➤ by Oma Gerhild Fulson
This German Apple Strudel recipe, aka Apfelstrudel, is one of those quick easy dessert recipes that I really love. It brings the traditional strudel taste to my table without all the work.
The secret to quick and easy? Frozen puff pastry.
Just try this German apple strudel recipe and you'll be convinced. This really is the easiest way to make an absolutely wonderful traditional German dessert.
Serve with a fresh cup of coffee and lots of whipped cream. Or, serve it southern German style with a warm vanilla sauce.
Yes, a quick and very easy German food recipe you will enjoy!
Frozen puff pastry makes a great alternative to making strudel dough from scratch - a long and somewhat difficult process of stretching dough thin enough to read through and big enough to cover a table. Do read what Oma Says below!
Just as with other recipes with
apples, the type of apple to use depends on what you like. I like using a
Great ones to use are Boskoop, Braeburn, Golden Delicious, and Granny Smith. The raisins are optional.
I don't recall Mutti ever making a traditional German apple strudel recipe. It wasn't part of her upbringing.
Since then though, I've found out it seems to be something that is handed down from generation to generation.
Years ago, I met a really nice elderly German lady at church who took pity on me when she realized that I didn't know how to make strudel recipes.
Her feeling was that every German girl needed to learn this skill. She came over to teach me. I was surprised when she asked for a large table and tablecloth. Then I realized what was involved.
The dough was stretched over my big dining room table. We cut apples over it all. Rolled it. Baked it. Devoured it. Oh, it was so good.
But, I never made it myself. I appreciate all the hard work that goes in to making an original strudel recipes. But, you see, I discovered one can use frozen puff pastry or frozen phyllo dough. So much easier.
I mentioned this strudel on my Facebook page and was so thrilled at Dorie Bochantin-Neuhaus's comment. I asked her permission to copy it here ... I think you'll like this:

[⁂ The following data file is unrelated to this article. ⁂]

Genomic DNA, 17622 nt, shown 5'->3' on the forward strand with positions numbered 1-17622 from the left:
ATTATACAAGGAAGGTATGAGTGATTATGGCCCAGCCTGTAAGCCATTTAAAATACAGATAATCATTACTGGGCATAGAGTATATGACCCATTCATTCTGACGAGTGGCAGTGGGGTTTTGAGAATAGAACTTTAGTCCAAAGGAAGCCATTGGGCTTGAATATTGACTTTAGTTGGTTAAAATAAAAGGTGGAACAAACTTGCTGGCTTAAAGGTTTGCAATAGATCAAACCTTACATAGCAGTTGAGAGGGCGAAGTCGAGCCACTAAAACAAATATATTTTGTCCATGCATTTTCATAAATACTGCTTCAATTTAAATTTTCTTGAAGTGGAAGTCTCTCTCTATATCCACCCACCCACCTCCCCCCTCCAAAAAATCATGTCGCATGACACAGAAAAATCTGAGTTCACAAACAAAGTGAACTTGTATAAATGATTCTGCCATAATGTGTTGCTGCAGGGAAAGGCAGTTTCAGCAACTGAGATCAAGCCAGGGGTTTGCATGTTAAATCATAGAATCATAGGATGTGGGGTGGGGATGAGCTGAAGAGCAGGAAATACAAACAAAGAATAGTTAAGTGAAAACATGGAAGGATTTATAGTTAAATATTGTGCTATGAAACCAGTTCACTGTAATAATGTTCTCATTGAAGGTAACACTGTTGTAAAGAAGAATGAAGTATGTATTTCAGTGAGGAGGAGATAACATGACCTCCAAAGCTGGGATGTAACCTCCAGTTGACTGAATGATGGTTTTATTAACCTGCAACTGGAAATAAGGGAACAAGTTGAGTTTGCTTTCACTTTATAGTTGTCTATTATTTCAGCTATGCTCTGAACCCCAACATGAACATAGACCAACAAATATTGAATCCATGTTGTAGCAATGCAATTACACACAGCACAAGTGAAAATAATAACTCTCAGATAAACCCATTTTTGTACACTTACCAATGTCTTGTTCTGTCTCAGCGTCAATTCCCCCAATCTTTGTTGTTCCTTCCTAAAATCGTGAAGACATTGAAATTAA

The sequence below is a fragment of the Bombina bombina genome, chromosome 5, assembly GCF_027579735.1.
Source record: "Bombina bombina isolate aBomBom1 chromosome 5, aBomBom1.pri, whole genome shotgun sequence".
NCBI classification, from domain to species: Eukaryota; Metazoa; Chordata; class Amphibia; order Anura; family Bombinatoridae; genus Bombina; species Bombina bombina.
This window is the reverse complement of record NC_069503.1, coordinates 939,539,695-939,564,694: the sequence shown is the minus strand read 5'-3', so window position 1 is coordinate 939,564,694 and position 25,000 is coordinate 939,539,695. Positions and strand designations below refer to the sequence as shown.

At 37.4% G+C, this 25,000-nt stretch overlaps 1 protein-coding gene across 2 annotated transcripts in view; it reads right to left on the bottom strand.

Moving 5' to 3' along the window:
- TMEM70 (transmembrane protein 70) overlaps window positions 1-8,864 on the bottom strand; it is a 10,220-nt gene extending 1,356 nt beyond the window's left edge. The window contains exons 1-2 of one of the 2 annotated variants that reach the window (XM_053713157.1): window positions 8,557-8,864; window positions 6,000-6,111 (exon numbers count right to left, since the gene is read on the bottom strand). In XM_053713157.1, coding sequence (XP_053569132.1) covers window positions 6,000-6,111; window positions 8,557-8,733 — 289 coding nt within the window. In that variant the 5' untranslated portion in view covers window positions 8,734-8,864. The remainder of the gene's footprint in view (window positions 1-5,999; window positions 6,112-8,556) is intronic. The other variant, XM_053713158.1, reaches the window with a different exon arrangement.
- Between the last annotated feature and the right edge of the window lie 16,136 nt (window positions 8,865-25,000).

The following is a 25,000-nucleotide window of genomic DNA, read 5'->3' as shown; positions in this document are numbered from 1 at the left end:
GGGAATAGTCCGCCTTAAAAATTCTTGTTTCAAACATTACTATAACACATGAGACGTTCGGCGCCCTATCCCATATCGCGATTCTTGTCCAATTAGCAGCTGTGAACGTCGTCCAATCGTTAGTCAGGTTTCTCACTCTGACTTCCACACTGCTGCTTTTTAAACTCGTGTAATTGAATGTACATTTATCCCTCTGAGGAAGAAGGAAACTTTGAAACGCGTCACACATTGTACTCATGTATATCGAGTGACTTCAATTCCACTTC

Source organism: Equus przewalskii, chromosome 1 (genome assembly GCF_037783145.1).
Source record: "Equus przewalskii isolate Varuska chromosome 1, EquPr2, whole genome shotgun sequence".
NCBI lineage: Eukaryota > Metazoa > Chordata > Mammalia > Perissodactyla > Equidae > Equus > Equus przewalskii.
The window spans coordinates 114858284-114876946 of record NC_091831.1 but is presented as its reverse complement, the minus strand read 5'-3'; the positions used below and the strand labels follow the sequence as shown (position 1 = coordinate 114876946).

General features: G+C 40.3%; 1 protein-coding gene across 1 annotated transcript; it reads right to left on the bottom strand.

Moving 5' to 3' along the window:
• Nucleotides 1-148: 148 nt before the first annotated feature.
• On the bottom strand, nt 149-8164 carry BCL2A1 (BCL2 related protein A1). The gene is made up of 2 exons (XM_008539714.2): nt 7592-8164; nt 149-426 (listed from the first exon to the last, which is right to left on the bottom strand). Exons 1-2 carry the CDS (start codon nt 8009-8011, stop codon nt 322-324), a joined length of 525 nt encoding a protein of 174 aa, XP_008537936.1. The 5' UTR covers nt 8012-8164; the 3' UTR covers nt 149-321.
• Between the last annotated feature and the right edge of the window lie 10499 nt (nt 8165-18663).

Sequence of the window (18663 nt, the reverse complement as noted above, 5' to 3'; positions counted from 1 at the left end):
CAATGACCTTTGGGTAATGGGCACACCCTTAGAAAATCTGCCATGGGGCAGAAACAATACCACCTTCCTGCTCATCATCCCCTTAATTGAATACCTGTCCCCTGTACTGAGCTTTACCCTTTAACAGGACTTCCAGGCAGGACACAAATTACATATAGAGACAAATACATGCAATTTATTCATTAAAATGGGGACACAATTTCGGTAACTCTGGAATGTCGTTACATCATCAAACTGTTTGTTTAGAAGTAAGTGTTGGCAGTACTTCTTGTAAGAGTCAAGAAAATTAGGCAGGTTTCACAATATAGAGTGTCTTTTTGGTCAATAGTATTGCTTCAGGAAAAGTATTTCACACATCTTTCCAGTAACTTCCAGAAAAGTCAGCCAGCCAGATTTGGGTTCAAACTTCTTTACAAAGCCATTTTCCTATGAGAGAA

"I learned to make it the old way - with the big table and tablecloth, pulling all the dough. My father-in-law, a master baker from Germany, came for Christmas one time years ago, and caught me doing the old way. He said I was nuts and that current bakers use the phyllo dough. He showed me how and I've never made it the old way again.
I don't make the phyllo dough. I buy it in the freezer case at the store and work quickly.The store bought stuff can dry out quickly so you have to keep it moist and work quickly. I have all of my filling stuff ready to go and the butter melted before I even open up the dough."
Who would have guessed that some (or many or all?) the bakeries are using the phyllo dough! So, the apple strudel above, is more actually really similar to the bakery apple strudels you can buy in Germany!
Not one to give up trying to come up with easy, I started using purchased frozen butter puff pastry. Even easier than phyllo!
What's so great is that one can even buy a vegan puff pastry dough. Here I'm making a strudel with an apple and a pear and using thawed puff pastry. I'm trying out a silicon baking sheet liner for this. It worked great. No sticking at all.
I also discovered that many brands of puff pastry dough are vegan. So, that works well if vegan is necessary.
Similar to Italian gnocchi potato dumplings, these German potato noodles, Schupfnudeln, are a traditional side or main dish in southern Germany. So easy to make! Really!
Oma's German cucumber salad is so delightfully refreshing, especially in the summer. Since it's from the south, there's no cream in it which makes it a perfect picnic side!
Oma's best German potato salad recipe is traditional in northern Germany. Yes, it's made with mayonnaise. In the South, it's without mayo. Both authentic and wunderbar!
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